Today in current events: A battle between political rivals over who gets credit for saving electricity.
(And yes, "current events" was an electricity pun. There will be others; consider this your trigger warning.)
At 11:42 this morning, Pittsburgh City Councilor Bill Peduto's office sent out notice of a press conference tonight in Shadyside. Titled "Pittsburgh's Lighting Future," the release opens by trumpeting, "After three years of work, the City has begun to install new LED streetlights in all of the City's business districts." And this very evening, Peduto is holding an event that marks "the beginning of the installation of 3,000 new LED lights in the City's business districts." Peduto also will announce the launch of www.pittsburghledproject.com, which offers a brief recap of the deliberations.
Peduto has long been geeked out by LED lights, which use less electricity and have longer lives than other bulbs. And his release recounts the timeline which led up to today's event, ultimately raising the question "How many post-agenda meetings does it take to change a light bulb?" In Peduto's telling, the story begins in 2005, with the founding of the Climate Action Plan Task Force. It details numerous council actions, partnerships with universities, and other historic events. And Mayor Luke Ravenstahl, apparently, plays no role whatsoever; his name goes unmentioned in the release's recounting.
Peduto is, of course, a likely challenger when Ravenstahl is up for reelection in 2013. And lest you think Ravenstahl is content to dwell in Peduto's shadow ... the mayor's office sent out this press release at 3:33 p.m. this afternoon ... less than four hours after Peduto's statement went out:
MAYOR TO INSTALL THE WEST END COMMUNITY'S FIRST DECORATIVE LED LIGHT FIXTURE
Mayor Luke Ravenstahl ... tomorrow will install the first decorative LED light in the City’s West End business district in celebration of the $2.9 million streetlight conversion project set to save $110,000 taxpayer dollars ... The streetlight conversion project, launched by Mayor Ravenstahl in 2009, will convert over 3,500 streetlights in each City business district to energy efficient Light Emitting Diode (LED) lights, which will make business districts safer and better-lit as residents and visitors visit our local shops and restaurants.
You caught it, didn't you? That part where Ravenstahl's release asserts that the LED conversion was "launched by Mayor Ravenstahl in 2009"? Ravenstahl dates the dawn of the LED project to August of that year, in which "the Mayor launched a pilot project in the South Side neighborhood allowing residents to choose which of several green technologies provided the best quality of light."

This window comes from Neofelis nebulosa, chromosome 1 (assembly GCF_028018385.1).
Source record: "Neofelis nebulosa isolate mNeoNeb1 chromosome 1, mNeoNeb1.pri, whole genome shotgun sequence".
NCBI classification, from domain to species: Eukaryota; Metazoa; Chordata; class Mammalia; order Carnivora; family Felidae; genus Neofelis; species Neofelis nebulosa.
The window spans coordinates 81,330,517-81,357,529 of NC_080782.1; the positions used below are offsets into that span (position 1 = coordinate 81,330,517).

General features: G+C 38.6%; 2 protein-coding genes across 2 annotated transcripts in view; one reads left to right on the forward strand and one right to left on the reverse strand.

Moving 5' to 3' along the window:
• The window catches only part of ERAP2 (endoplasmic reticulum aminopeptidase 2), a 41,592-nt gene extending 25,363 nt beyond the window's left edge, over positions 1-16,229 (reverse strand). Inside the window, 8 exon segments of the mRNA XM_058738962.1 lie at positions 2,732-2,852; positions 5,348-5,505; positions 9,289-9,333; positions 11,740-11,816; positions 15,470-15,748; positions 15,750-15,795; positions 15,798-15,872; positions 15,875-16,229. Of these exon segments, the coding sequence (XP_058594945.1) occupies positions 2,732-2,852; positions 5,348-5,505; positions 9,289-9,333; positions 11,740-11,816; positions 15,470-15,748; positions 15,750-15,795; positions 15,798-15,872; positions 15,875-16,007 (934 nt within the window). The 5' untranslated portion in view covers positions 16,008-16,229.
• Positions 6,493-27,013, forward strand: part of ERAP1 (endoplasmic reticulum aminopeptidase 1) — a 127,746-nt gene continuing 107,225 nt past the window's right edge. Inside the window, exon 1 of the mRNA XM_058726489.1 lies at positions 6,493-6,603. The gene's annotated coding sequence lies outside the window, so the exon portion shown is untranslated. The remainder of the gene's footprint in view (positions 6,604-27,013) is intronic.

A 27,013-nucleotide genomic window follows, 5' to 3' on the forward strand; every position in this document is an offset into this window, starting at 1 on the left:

That pilot project did take place (though it's not mentioned in Peduto's release). But the record shows, in fact, that a demonstration project involving LED lights was kicked off along Walnut Street the year before: "In May of 2008, the City of Pittsburgh installed a LED street light pilot project using existing globe lights on one side of Walnut Street in Shadyside."
(For those keeping score at home, note too that Ravenstahl's event is happening in the West End, turf held by an ally on council, Theresa Kail-Smith. Peduto's event, naturally, is happening in his own district.)
And by the time Ravenstahl's release went out, mayoral spokespeople had already been undermining Peduto's role, claiming the whole thing "was a mayor's office initiative."
Peduto and Ravenstahl have been competing for bragging rights on the LED issue for nigh on three years now. At about this time in 2009, Peduto was pushing LEDs as the wave of the future; Team Ravenstahl, by contrast, expressed some doubt about whether "induction lighting or metal halide lighting" might not be better options.
Peduto won that argument in the end, and honestly ... LEDs have been his baby from the beginning. If Peduto weren't contemplating a mayoral run, Ravenstahl might have acknowledged that. Just yesterday, when the mayor's office announced a city bond sale, he did so in the form of a "joint statement" with councilor President Darlene Harris, and Council Finance Chair Ricky Burgess. Both are mayoral allies.
Then again, if Peduto weren't contemplating a mayoral run, his release might have acknowledged that, for example, when council passed the Climate Action Plan he sponsored in 2008, the mayor approved it.
This is the kind of debate you don't want to take sides in. Had either of these guys been on the wrong side of the issue, probably neither of these press conference would be taking place. Peduto was the first to see the light, but without support from the administration officials in charge of the Public Works and other departments, the switch could never have been thrown. So now it's just a matter of who gets the best PR spin: Peduto's presser will be first, but then Ravenstahl "will be lifted in a bucket truck to install the new decorative LED light bulb." So there's that.